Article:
• fresh-squeezed lemon juice
  • red wine vinegar, optional
  • salt and pepper, to taste

directions

Mix together the quinoa, cucumbers, red onion, grapes, scallions, cranberries, and lemon zest in a large bowl. Coat lightly with olive oil and toss. Add lemon juice and vinegar, if desired. Season with salt and pepper to taste.

corn and zucchini quinoa salad

Tomorrow night is the first rehearsal of the season for the Pittsburgh Camerata. This is a professional choir I sing with in the city. We’re having a “rehearsal camp” this weekend, and one of the great things about this group is that besides being great singers, most everyone is a great cook as well. Anyway, we’re having a potluck before rehearsal tomorrow night and I of course have to bring something with lemons in it, so I’m planning to make a corn and zucchini quinoa salad.  The recipe comes from Martha Stewart’s Everyday Food with some substitutions.  I’m using quinoa instead of orzo because I really enjoy the versatility of quinoa, not to mention it’s a very healthy grain and gluten-free for those who need to worry about such things.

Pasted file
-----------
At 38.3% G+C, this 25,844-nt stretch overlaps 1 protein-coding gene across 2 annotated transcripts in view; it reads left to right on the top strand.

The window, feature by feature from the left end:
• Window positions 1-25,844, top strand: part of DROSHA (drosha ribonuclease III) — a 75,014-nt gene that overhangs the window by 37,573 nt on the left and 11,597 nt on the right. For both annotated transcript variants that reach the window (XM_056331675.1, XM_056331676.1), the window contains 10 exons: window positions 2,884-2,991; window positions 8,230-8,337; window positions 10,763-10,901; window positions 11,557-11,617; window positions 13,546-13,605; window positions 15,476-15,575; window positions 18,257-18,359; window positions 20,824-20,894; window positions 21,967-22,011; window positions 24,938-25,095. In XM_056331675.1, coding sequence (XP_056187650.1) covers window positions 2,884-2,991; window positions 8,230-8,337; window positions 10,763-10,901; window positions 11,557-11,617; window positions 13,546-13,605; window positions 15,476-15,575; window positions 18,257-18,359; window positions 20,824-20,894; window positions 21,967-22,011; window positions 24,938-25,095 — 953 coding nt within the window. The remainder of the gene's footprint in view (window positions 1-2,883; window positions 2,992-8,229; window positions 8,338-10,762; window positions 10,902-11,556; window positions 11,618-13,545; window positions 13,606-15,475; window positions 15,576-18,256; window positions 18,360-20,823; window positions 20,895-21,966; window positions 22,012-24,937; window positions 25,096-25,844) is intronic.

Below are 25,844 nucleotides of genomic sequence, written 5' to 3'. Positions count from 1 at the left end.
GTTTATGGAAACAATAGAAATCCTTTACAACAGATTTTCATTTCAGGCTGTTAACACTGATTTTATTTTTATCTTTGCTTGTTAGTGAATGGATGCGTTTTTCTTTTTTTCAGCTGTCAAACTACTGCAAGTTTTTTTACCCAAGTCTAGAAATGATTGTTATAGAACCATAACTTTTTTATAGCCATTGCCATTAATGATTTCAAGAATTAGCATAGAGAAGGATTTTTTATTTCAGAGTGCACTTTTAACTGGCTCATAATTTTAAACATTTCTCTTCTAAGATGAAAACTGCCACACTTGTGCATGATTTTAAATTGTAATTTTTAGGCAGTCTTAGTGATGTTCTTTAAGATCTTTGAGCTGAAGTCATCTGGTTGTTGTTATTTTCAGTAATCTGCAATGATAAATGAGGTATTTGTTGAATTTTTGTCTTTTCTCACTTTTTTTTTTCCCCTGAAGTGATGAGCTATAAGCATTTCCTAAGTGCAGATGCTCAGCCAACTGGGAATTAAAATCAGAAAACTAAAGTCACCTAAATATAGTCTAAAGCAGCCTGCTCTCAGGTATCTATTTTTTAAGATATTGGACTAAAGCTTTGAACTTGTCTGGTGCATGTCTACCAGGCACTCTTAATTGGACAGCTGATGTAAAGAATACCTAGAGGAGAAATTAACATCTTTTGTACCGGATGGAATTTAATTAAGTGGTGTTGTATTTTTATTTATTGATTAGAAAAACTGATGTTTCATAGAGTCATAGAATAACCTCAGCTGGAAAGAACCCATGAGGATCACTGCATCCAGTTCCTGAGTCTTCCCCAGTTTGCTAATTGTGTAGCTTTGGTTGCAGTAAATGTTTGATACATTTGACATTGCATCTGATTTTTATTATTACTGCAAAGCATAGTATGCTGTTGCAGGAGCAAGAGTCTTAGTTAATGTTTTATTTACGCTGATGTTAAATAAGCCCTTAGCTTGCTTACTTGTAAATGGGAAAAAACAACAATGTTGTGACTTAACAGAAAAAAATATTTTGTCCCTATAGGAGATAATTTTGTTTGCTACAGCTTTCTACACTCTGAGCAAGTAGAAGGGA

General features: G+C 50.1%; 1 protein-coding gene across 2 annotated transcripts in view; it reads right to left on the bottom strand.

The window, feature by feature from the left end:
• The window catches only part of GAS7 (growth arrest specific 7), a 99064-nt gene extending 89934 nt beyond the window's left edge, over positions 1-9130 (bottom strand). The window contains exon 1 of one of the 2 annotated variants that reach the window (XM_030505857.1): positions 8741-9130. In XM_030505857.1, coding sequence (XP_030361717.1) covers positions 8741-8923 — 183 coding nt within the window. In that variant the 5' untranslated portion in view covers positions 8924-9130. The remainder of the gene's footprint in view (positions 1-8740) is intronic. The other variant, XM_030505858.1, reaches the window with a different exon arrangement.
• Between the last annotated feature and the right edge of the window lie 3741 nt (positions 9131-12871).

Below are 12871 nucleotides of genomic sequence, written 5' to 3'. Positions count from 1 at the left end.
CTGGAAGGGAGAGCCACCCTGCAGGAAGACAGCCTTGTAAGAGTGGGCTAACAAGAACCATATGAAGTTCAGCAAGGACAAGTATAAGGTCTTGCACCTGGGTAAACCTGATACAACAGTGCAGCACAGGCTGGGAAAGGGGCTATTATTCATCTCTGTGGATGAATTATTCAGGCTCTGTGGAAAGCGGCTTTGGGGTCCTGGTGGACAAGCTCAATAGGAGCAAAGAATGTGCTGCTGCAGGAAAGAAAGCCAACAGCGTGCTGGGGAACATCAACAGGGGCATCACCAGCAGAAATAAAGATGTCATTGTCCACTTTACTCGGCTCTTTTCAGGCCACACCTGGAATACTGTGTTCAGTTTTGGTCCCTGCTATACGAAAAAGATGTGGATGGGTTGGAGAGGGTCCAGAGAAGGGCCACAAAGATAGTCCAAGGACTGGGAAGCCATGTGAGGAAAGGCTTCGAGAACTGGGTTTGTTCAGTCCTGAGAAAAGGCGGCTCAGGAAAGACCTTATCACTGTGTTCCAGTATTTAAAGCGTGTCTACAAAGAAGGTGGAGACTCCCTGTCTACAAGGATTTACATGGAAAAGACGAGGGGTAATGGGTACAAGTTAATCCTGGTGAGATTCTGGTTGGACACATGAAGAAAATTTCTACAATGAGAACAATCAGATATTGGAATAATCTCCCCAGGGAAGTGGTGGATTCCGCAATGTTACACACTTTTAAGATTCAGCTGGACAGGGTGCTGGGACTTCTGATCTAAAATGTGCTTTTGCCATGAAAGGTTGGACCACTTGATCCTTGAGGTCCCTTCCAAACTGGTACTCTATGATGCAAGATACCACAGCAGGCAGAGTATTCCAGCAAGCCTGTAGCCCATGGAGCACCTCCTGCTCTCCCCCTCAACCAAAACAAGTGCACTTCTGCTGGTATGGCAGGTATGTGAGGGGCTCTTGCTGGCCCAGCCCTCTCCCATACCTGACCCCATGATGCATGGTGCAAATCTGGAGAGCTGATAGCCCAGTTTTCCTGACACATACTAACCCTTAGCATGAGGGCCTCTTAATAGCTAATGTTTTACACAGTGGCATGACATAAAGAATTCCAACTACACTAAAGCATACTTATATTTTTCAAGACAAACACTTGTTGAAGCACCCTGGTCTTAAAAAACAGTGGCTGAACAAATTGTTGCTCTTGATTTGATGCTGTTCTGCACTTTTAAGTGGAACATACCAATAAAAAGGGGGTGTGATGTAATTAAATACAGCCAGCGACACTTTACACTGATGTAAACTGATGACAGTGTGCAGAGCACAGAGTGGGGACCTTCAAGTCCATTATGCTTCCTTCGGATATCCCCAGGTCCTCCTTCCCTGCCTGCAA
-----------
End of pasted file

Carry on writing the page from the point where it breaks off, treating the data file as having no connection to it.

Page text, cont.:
ingredients

  • 6 medium zucchini, diced
  • Coarse salt and ground pepper
  • 1 pound quinoa
  • 4 tablespoons extra-virgin olive oil
  • 6 ears of corn, kernels removed
  • 1 small red onion, chopped
  • 1 jalapeno, seeded and diced (optional)
  • 1 tablespoon lemon zest
  • juice of 3-4 fresh-squeezed lemons
  • 1 cup fresh basil leaves, torn
  • 2 cups crumbled feta

directions

  1. Place zucchini in a colander and toss with salt. Place colander in sink and let sit 20 minutes. Meanwhile, prepare quinoa according to package instructions (I like to throw it in my rice cooker). The general rule of thumb for cooking quinoa is one part quinoa to two parts water. Transfer to a large bowl after cooking.
  2. In a large skillet, heat 1 tablespoon oil over medium heat. Add corn and cook, stirring occasionally, until just tender, about 4 minutes. Add to quinoa along with zucchini, 3 tablespoons oil, onion, jalapeño (optional), and lemon zest and juice; season with salt and pepper. Stir in basil and feta. You may want to hold off on adding any salt until after you stir in the feta since it can be pretty salty.